That kind of customer worries retailers. At National Camera, a nearly 100-year-old company with five locations in Minnesota's Twin Cities, 2013 has been the first year that sales of point-and-shoot cameras were down significantly, Liss said.
"Our point-and-shoot sales were down about 22 percent, which is about half of the national decline of 40 percent," he said. He attributes the decline to smartphones and Amazon.com Inc.
The company is focusing on customer service and education to keep customers rolling in, said Adam Prybelski, National Camera's omnichannel sales manager. The number of customers enrolling for classes on basic studio lighting, digital SLR, sports photography and portrait-taking is up 30 percent in 2013.
"Our long-term strategy is teaching people what their camera can do for them, whether it's an iPhone or point-and-shoot," he said. The retailer doesn't yet offer classes on how to take better photos with a smartphone, but they're considering it.
By teaching customers about the features and benefits of their cameras, National Camera hopes to make its customers aware that photos taken from 50 feet away or more at sporting events, dance recitals and vacations can be much more vibrant with a regular camera.
But they also want to make the pitch that their expertise trumps buying cameras, accessories and processing online or at big-box retailers that sell electronics. "And we price-match, too," Liss said.
Even though overall camera sales are declining, analysts aren't expecting big-box retailers to shutter their photographic departments yet. Instead, they're shrinking the number of camera options, even in accessories, said Brian Yarbrough, a retail analyst at Edward Jones. Retailers are de-emphasizing camera departments by putting them in less-desirable parts of the store and putting the spotlight on higher-profit-margin items such as smartphones and tablets.
Other camera businesses are feeling the shift as well. Repair shops are disappearing, and those still hanging on are seeing a drop in business. Low-end point-and-shoots aren't cost-effective for repair, and some manufacturers won't provide parts to independent shops so they can keep repairs in-house, said Gus Gulbranson of Northwest Camera and Video Repair in Lindstrom, Minn.
His overall business has been decreasing for the past two years. "With the decrease in sales from phones, I'm not expecting that to get much better," he said.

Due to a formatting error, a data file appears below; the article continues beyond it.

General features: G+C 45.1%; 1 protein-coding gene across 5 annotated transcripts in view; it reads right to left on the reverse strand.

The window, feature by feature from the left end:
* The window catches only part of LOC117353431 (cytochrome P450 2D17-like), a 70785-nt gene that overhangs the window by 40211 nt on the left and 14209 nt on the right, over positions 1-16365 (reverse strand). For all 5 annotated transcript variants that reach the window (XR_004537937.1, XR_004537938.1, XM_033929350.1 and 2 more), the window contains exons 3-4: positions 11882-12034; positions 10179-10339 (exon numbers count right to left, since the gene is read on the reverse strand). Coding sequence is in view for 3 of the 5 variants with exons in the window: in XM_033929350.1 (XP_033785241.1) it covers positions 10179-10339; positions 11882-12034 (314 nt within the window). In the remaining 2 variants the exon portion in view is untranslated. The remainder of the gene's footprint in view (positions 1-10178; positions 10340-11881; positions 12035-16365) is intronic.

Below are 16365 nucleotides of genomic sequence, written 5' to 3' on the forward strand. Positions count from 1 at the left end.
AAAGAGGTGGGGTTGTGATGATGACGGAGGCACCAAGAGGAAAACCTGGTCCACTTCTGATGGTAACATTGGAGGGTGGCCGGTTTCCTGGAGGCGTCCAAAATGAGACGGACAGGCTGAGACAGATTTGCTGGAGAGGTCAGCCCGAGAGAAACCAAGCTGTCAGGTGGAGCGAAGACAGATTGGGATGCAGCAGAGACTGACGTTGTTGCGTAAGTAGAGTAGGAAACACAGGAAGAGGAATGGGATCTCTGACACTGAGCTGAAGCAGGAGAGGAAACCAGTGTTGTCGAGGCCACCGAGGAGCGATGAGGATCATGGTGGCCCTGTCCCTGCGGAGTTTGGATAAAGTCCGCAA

But one bright spot for Gulbranson and National Camera is in higher-end cameras. Both have seen an uptick in selling or repairing expensive SLRs. One of National's most popular sellers is the pocket-size Sony RX100 point-and-shoot for $600.
Some camera retailers have seen less effect. West Photo in Minneapolis, for example, caters mostly to the professional photographer. "Point-and-shoots were never a strong category for us, but it has tapered off," said President Jim Hosfield.
His overall revenue for the year is about even compared with 2012, which was a strong year. He's not losing sleep over the smartphone affecting his business, but he's not ignoring it, either. "I'm incorporating some smartphone accessories," he said.
Few are predicting that traditional cameras will go the way of the eight-track tape, but higher-quality point-and-shoot and SLR cameras will become more of a niche business for hard-core enthusiasts. Retailers are hoping that some customers will still want a piece of hardware to record memorable events.
Linda Engelbert Lane of St. Paul, Minn., said that she loves her cellphone pictures but there are times when something nicer is better. "I want a better camera for family gatherings," she said. "As people get older, I want a guarantee of a good shot."
Chute said that to stay relevant for more customers, today's camera manufacturers will have to understand the importance of mobility. "They have had opportunities in the past decade, and they haven't used them. Their obituary is being written."